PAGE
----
The underlying key is being able to ask the right questions, at the right time.

In this post, I’m going to go over the most important questions you should ask yourself during a hand.

I strongly suggest that you compile your own list (which may or may not include these), print it out, and keep it next to you while playing. After a while, you’ll have the process memorized and you’ll do it subconsciously.


Don’t make the mistake of waiting until there are big bets to start critically thinking about the hand. Here are some questions you should ask at this point:

  • Does the original raiser have a strong range?

  • Are there any limpers?

  • Are there any loose players in the blinds?

  • How many players flatted the opening raise before action got to you?

  • Can you steal the pot?

  • Are your hand and position strong enough to play?

  • Should you just call, or should you 3-bet?

The Flop

After you get to the flop, the hand gets a lot clearer. You now know 5 of your 7 cards, and you know who your opponent(s) will be for the rest of your hand. At this point, consider the following questions:

  • Who is the aggressor (original pre-flop raiser)?

  • What are you expected to do?

  • What do you expect your opponents to do with different parts of their range?

  • If you have a strong made hand, are there any draws that you should be aware of?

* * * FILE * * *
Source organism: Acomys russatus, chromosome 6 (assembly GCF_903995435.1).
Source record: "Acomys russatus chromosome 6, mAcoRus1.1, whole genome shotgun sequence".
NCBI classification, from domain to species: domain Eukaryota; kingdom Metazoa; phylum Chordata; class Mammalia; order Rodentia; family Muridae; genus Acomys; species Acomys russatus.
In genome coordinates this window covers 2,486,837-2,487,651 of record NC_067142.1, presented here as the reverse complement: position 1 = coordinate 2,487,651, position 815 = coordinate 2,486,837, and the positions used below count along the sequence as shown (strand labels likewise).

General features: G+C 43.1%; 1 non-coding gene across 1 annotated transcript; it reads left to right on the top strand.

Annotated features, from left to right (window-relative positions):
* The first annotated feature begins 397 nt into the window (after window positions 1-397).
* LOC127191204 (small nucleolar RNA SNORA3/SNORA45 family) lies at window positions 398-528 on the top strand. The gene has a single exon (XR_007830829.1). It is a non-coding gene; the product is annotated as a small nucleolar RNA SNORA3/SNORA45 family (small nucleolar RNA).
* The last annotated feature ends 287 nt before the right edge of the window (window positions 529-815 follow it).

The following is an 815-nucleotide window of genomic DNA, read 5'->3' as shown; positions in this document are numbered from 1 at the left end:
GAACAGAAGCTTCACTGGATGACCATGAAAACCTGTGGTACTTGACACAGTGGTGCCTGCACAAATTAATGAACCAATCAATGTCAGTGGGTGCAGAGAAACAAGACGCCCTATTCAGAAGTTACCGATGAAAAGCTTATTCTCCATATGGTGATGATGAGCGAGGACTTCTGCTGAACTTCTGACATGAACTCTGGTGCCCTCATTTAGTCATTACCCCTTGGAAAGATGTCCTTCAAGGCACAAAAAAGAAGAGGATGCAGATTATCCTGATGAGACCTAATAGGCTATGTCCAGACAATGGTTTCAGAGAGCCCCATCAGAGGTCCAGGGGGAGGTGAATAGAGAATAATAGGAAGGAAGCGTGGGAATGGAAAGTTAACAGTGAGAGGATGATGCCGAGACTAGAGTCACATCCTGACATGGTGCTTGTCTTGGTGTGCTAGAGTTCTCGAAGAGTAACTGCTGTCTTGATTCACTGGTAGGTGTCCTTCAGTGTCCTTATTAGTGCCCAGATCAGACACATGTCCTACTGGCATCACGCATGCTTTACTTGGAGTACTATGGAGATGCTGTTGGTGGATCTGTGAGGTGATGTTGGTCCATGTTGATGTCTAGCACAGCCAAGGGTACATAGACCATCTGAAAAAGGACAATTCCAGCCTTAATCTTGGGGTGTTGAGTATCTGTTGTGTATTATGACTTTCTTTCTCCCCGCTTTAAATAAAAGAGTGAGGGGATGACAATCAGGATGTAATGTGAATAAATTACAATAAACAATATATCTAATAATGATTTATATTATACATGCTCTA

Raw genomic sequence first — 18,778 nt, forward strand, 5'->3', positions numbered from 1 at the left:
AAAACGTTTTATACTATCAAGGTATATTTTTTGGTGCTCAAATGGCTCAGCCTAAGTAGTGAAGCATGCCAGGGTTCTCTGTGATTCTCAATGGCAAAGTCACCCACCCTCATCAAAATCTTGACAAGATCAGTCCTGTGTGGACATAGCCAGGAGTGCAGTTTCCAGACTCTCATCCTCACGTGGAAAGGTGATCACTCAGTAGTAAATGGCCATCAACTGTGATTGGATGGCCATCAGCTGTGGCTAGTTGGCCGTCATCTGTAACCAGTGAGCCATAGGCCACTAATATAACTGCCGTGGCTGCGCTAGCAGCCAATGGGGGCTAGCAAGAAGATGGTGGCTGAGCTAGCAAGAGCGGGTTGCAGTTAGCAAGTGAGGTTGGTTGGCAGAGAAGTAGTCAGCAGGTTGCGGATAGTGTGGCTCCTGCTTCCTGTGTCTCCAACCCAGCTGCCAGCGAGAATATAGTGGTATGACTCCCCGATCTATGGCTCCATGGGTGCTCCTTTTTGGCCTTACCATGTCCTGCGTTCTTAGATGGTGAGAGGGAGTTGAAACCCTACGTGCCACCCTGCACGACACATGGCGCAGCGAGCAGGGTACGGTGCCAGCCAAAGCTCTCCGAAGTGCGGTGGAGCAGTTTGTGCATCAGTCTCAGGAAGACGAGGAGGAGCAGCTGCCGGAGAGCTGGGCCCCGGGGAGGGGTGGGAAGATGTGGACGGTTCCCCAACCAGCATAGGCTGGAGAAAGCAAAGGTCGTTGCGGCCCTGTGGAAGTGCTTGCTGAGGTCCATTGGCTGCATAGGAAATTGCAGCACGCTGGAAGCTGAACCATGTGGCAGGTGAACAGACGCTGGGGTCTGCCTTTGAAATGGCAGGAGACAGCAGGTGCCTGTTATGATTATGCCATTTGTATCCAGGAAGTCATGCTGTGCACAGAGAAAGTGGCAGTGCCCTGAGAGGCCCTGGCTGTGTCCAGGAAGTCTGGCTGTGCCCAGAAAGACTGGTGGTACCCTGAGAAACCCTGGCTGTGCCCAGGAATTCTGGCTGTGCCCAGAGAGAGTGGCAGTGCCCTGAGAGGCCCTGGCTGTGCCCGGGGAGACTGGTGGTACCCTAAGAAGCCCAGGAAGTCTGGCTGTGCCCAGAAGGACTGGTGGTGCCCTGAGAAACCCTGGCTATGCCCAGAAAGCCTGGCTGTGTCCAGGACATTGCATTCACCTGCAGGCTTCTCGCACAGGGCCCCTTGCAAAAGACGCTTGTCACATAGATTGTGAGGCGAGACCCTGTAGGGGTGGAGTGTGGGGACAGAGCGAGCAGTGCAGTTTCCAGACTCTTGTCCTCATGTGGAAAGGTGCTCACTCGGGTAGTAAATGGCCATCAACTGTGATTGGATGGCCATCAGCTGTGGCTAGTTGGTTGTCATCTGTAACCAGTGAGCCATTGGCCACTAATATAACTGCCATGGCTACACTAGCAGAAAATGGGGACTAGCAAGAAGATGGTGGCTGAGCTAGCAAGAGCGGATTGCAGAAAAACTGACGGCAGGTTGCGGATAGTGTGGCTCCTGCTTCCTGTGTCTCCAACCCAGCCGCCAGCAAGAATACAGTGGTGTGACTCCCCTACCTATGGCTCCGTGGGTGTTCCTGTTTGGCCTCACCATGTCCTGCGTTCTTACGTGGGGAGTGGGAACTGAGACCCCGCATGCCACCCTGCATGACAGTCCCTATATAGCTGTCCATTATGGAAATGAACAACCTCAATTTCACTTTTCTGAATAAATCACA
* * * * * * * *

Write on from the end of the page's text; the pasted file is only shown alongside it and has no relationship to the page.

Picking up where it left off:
• If you have a draw, what odds do you need to continue?

  • Can you steal the pot?

  • How do your opponents typically play the flop?

The Turn

The pot odds for drawing decline dramatically on a turn blank, which can influence your decisions significantly. Similarly, some turns can add unexpected draws to decrease the value of your made hand. Ask these questions to sort out the situation:

  • What hands does this card help? (if any)

  • Who currently is the aggressor in this hand?

  • What are your odds of having the best hand?

  • What are your odds of getting stronger on the river?

  • Do you have a strong enough hand to value bet?

  • Do you have a weak enough hand that you fold to further aggression?

  • Would a bluff be profitable?

  • How deep are all of our stacks? (useful for bet-sizing)

The River

With everyone’s final handmade, it comes down to putting everything together. Hopefully at this point, you have a good idea of your opponents range and can make a near-optimal decision:

  • With a made hand, how do you extract the most value?

  • With a busted hand, what is the likelihood you can bluff successfully?

  • Will your opponent(s) give up if they missed a draw?